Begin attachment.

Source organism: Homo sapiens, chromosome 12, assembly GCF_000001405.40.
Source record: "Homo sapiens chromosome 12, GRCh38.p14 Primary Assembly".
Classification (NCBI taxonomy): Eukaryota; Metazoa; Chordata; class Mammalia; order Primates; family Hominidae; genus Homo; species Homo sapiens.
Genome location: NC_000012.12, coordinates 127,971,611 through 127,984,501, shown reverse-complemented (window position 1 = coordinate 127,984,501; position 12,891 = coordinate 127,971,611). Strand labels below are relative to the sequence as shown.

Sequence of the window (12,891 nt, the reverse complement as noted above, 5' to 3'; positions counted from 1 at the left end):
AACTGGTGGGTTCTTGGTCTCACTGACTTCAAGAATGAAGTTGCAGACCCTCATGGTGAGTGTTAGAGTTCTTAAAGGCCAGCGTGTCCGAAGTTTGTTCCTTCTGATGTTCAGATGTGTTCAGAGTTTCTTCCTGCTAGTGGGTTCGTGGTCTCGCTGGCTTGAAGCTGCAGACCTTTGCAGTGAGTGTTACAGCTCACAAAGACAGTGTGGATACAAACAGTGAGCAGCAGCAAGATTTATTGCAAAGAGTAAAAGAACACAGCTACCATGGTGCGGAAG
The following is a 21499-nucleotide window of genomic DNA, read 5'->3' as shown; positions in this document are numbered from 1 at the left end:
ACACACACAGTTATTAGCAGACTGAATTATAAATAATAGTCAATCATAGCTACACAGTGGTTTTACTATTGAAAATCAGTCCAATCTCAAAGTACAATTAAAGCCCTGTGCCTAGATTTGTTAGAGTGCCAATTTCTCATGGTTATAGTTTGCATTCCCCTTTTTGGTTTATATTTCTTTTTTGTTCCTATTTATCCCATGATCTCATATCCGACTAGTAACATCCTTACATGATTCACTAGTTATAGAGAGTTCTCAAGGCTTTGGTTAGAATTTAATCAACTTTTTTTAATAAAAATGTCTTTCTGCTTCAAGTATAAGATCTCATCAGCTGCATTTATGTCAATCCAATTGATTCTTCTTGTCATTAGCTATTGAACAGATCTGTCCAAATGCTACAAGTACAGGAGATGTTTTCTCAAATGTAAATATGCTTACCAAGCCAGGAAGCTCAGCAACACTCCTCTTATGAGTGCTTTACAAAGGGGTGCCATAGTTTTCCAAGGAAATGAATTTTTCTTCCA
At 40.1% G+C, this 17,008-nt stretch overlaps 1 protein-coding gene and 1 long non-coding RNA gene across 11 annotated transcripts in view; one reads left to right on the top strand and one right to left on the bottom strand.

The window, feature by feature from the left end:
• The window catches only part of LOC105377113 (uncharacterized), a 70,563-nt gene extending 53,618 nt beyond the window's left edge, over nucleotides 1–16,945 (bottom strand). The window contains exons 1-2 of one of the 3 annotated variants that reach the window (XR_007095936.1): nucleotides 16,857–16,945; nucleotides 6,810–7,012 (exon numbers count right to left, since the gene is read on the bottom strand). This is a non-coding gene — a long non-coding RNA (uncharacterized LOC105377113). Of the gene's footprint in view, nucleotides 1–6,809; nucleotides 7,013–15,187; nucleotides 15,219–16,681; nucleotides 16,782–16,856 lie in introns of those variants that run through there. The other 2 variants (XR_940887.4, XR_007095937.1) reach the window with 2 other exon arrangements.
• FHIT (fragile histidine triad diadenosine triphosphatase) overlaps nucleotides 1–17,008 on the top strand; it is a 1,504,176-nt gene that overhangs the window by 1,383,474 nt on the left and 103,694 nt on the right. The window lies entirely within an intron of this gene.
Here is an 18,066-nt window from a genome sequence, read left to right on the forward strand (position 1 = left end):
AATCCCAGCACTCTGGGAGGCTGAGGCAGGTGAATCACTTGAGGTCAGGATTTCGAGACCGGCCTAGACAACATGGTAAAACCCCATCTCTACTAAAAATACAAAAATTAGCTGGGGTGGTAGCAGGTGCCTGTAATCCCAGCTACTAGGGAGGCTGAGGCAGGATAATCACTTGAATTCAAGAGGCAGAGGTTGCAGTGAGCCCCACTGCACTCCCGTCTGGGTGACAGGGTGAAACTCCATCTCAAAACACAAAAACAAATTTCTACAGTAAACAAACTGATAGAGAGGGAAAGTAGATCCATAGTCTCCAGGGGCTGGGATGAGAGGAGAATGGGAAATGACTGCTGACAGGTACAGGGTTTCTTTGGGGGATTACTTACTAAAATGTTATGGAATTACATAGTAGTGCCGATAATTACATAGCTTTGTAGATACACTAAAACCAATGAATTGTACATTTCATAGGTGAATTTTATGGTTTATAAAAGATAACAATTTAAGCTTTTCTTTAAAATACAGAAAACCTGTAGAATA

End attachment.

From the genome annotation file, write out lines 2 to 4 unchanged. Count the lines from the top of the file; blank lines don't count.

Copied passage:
Source record: "Homo sapiens chromosome 12, GRCh38.p14 Primary Assembly".
Classification (NCBI taxonomy): Eukaryota; Metazoa; Chordata; class Mammalia; order Primates; family Hominidae; genus Homo; species Homo sapiens.
Genome location: NC_000012.12, coordinates 127,971,611 through 127,984,501, shown reverse-complemented (window position 1 = coordinate 127,984,501; position 12,891 = coordinate 127,971,611). Strand labels below are relative to the sequence as shown.